Look right above him

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The sign is DOT compliant and has a bright yellow banner with the exact height, none of the Allston/Back Bay/Beacon Hill "cars only" DCR namby pamby crap.

He still took the wrong lane.

I'm telling you, a solid beam at the maximum height located at all entrances is the only way to go. The whiny neighborhoods that don't want more ugly signs and warnings can dress them up with tressles and crap.

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%&#$ GPS!

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Professional drivers should know better than to rely on GPS units.

It's been the rise of these little bastards that are causing so many more truckers to end up on Storrow. This didn't used to happen to "Professional" drivers, at least not nearly as often!

or you know, there weren't

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or you know, there weren't blogs, cell phone cameras and other means to document it every single time it happened. This isn't exactly something a newspaper would write about.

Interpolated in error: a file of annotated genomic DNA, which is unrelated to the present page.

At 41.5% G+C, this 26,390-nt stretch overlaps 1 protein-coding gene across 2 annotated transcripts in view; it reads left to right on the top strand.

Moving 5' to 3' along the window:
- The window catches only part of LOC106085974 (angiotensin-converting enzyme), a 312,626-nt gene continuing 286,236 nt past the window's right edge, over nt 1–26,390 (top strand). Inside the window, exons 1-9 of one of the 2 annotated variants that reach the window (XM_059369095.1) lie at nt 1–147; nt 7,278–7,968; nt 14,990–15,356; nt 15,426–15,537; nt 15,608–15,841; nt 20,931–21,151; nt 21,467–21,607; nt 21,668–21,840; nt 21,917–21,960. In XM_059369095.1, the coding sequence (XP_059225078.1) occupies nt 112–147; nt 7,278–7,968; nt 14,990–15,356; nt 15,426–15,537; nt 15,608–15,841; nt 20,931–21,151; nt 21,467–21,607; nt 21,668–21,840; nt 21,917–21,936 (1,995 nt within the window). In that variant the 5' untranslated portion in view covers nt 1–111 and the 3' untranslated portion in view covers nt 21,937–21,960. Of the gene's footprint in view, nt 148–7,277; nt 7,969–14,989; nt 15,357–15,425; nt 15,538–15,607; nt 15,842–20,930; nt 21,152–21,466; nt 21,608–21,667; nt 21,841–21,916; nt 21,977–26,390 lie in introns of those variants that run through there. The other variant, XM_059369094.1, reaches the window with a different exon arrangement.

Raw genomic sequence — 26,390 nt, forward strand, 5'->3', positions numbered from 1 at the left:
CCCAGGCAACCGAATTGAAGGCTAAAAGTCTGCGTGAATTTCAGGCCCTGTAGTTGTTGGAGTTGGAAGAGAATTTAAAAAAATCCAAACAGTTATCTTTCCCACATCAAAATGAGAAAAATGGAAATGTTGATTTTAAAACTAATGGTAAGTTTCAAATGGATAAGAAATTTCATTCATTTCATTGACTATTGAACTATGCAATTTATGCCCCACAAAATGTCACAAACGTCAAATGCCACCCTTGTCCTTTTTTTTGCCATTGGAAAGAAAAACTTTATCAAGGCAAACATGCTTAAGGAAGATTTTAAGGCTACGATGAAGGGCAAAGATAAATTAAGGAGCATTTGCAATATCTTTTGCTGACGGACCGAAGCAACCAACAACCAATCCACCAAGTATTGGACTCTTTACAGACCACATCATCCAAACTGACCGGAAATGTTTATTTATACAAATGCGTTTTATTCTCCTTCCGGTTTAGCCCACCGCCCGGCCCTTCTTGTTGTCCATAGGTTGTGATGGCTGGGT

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Ideally, GPS systems should

Ideally, GPS systems should force you to enter your vehicle height before you begin your route. The map/system data should also have clearance data on dangerously low bridges and reroute if the clearance is too low for your vehicle.

At the very least, roads like Memorial and Storrow Drive should have bold warnings in the route directions (like the "This is a toll road." warnings) saying "LOW CLEARANCE. NO TRUCKS." both written and read aloud.

I've heard that the problem

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I've heard that the problem is that many drivers don't use specific GPS programs for trucks. They're available, but probably more expensive than the GPS you buy for your car.

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Seems like the best GPS bet for truckers

Rand McNally 7" Truck GPS
IntelliRouteĀ® TND 720ā„¢ with free lifetime maps
Normally around $400 (but can be found on sale for $349)

Seems like a reasonable expenditure -- in order to avoid trashing your truck.

Stupid State Route Markings Are To Blame

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This is a perfect example why marking state Route numbers on all streets within the city is a bad idea.